How to survive the holiday madness


HOW are you coping with the holiday season preparations? Are you loving every second of it or are you scurrying through each day wishing for it all to be over?

If you’re caught in your plans to spend the next couple of weeks shopping for gifts that you can’t decide to buy because you really can’t afford them, standing in long lines to pay, trying to keep your sanity with the daily household chores while juggling your job deadlines, fitting in too many holiday parties on top of wrapping and decorating your home, let us give you some tips so you’ll be able to have a very Merry Christmas!

Here are some holiday survival tactics that we gathered from the Internet, other readings and experiences that will help you handle the holiday madness.

Make sure that your family comes first on your list
There are times when we can’t recognize it, but we are giving in to too much stress that comes from trying to fulfill obligations to others. Stop and remember, it’s your right to put first your health and comfort and those of your spouse and children, and to not accept other responsibilities.

Delegate details to others
Remember Santa’s elves? They are there to help him pull off Christmas. Now it’s time to teach your children the value of responsibility. Think of ways on how can they help you with errands and preparations. Of course, you have to share the burden with your husband. After all, marriage is also partnership.

Be bold in modifying traditions
It’s a family tradition to visit two (or more) houses on Christmas Day (your parents’ house and your husband’s) to greet and exchange gifts. Why not schedule the visit ahead and spend Christmas Day with just your own family this year? Discuss it with your husband and commit to start a new tradition.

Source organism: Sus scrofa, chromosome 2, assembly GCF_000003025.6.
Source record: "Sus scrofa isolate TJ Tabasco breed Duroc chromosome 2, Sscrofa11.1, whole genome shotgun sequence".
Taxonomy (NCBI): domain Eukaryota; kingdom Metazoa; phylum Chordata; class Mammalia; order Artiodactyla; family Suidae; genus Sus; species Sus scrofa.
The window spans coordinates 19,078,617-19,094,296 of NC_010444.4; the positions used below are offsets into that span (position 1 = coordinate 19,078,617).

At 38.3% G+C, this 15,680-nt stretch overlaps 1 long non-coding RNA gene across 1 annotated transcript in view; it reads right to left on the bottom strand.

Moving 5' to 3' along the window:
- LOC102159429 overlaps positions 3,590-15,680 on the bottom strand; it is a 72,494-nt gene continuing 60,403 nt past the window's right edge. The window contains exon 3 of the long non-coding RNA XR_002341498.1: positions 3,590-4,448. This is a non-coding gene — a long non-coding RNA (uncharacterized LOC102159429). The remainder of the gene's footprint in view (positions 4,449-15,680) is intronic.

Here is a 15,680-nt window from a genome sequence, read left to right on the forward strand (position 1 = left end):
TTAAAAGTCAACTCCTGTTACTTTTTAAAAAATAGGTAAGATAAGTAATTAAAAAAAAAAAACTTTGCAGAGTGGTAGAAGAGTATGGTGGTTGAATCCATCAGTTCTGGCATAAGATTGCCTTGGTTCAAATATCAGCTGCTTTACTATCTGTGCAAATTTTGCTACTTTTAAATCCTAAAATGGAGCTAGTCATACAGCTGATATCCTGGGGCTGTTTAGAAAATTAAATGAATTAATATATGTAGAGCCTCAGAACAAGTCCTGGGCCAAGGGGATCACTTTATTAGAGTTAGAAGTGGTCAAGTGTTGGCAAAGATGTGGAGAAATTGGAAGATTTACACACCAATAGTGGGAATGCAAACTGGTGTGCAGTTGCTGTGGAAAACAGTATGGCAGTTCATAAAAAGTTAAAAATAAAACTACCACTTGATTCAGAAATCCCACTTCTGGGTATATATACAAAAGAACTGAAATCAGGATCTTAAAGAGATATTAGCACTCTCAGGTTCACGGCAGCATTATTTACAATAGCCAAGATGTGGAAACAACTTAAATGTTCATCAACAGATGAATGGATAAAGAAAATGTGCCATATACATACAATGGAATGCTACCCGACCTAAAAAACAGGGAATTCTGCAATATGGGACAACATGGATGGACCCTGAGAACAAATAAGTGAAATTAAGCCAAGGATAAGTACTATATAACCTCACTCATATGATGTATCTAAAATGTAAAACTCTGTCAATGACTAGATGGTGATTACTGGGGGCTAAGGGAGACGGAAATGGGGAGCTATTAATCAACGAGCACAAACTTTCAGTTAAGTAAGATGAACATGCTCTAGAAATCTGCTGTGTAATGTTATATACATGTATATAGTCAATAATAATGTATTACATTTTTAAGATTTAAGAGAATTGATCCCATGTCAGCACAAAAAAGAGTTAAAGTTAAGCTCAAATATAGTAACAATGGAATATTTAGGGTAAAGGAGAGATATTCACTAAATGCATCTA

Make everything simple
We put too much burden on ourselves in celebrating the holiday season. Try to evaluate if all these activities really make your holiday season really joyful or you’re just satisfying expectations. If you find these activities meaningful and enjoyable, then go for it but if they add stress, eliminate them.

Demonstrate the real spirit of Christmas
Children learn by watching. If you tell them that materials things are not that important but never demonstrate being generous to the poor, this lesson will never sink in. Try to show them the other side of life by taking them to the poor and the neglected. Encourage them to share by helping them, for example, arrange a book drive for disadvantaged kids or sing carols at a retirement home.

Gift yourself
While shopping for your loved ones, try buying also for yourself and put them in a Christmas box to be opened during Christmas Day. I’m sure you’ll be delighted to see that all you need was granted this time.

Limit your gift-giving
If it’s a tradition with you to give gifts to almost everybody in your office every holiday season, make sure you’re enjoying it but it’s already a burden, specially the cost, modify your list and create a group gift instead like food and wine that can be shared by a group.

Stop and enjoy the season
With all the stress in preparing for this season, stop for awhile and enjoy every activity you plan to do with your officemates, friends, family and relatives. This is easier said than done but it can be less difficult by setting realistic expectations. Remember, Christmas is about building and mending relationships, the real reason for the season.


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